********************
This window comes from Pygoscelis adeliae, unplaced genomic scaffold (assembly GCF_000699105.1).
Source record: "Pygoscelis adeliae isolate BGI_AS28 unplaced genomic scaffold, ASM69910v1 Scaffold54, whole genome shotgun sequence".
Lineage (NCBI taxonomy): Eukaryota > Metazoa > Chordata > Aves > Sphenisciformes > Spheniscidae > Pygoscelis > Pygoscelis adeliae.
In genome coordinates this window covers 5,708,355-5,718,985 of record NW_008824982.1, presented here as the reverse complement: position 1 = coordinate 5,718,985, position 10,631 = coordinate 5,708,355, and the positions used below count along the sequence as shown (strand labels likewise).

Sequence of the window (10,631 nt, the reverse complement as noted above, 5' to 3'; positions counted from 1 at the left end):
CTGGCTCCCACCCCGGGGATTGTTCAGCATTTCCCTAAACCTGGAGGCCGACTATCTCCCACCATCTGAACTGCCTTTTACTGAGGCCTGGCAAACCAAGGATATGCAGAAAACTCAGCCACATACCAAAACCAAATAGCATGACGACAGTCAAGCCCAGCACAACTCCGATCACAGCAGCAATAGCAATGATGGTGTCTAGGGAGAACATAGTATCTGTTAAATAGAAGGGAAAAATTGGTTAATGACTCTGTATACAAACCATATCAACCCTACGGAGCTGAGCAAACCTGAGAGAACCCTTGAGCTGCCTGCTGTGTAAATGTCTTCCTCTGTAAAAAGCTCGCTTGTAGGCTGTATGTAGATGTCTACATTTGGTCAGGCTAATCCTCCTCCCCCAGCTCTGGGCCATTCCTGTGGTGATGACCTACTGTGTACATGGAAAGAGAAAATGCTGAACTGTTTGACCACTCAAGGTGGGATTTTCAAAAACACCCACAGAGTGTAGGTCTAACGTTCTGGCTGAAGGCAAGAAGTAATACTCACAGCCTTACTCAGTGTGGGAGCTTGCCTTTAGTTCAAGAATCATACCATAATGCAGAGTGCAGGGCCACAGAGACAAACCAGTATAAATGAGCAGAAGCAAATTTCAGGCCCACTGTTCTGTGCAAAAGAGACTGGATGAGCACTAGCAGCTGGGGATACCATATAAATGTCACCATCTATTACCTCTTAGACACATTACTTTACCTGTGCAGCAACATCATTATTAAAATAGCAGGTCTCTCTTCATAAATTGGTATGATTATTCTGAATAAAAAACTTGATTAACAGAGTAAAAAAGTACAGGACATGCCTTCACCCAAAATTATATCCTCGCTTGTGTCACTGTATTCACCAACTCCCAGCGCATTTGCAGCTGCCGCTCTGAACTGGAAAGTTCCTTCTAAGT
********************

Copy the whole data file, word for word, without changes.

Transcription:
This window comes from Pygoscelis adeliae, unplaced genomic scaffold (assembly GCF_000699105.1).
Source record: "Pygoscelis adeliae isolate BGI_AS28 unplaced genomic scaffold, ASM69910v1 Scaffold54, whole genome shotgun sequence".
Lineage (NCBI taxonomy): Eukaryota > Metazoa > Chordata > Aves > Sphenisciformes > Spheniscidae > Pygoscelis > Pygoscelis adeliae.
In genome coordinates this window covers 5,708,355-5,718,985 of record NW_008824982.1, presented here as the reverse complement: position 1 = coordinate 5,718,985, position 10,631 = coordinate 5,708,355, and the positions used below count along the sequence as shown (strand labels likewise).

Sequence of the window (10,631 nt, the reverse complement as noted above, 5' to 3'; positions counted from 1 at the left end):
CTGGCTCCCACCCCGGGGATTGTTCAGCATTTCCCTAAACCTGGAGGCCGACTATCTCCCACCATCTGAACTGCCTTTTACTGAGGCCTGGCAAACCAAGGATATGCAGAAAACTCAGCCACATACCAAAACCAAATAGCATGACGACAGTCAAGCCCAGCACAACTCCGATCACAGCAGCAATAGCAATGATGGTGTCTAGGGAGAACATAGTATCTGTTAAATAGAAGGGAAAAATTGGTTAATGACTCTGTATACAAACCATATCAACCCTACGGAGCTGAGCAAACCTGAGAGAACCCTTGAGCTGCCTGCTGTGTAAATGTCTTCCTCTGTAAAAAGCTCGCTTGTAGGCTGTATGTAGATGTCTACATTTGGTCAGGCTAATCCTCCTCCCCCAGCTCTGGGCCATTCCTGTGGTGATGACCTACTGTGTACATGGAAAGAGAAAATGCTGAACTGTTTGACCACTCAAGGTGGGATTTTCAAAAACACCCACAGAGTGTAGGTCTAACGTTCTGGCTGAAGGCAAGAAGTAATACTCACAGCCTTACTCAGTGTGGGAGCTTGCCTTTAGTTCAAGAATCATACCATAATGCAGAGTGCAGGGCCACAGAGACAAACCAGTATAAATGAGCAGAAGCAAATTTCAGGCCCACTGTTCTGTGCAAAAGAGACTGGATGAGCACTAGCAGCTGGGGATACCATATAAATGTCACCATCTATTACCTCTTAGACACATTACTTTACCTGTGCAGCAACATCATTATTAAAATAGCAGGTCTCTCTTCATAAATTGGTATGATTATTCTGAATAAAAAACTTGATTAACAGAGTAAAAAAGTACAGGACATGCCTTCACCCAAAATTATATCCTCGCTTGTGTCACTGTATTCACCAACTCCCAGCGCATTTGCAGCTGCCGCTCTGAACTGGAAAGTTCCTTCTAAGT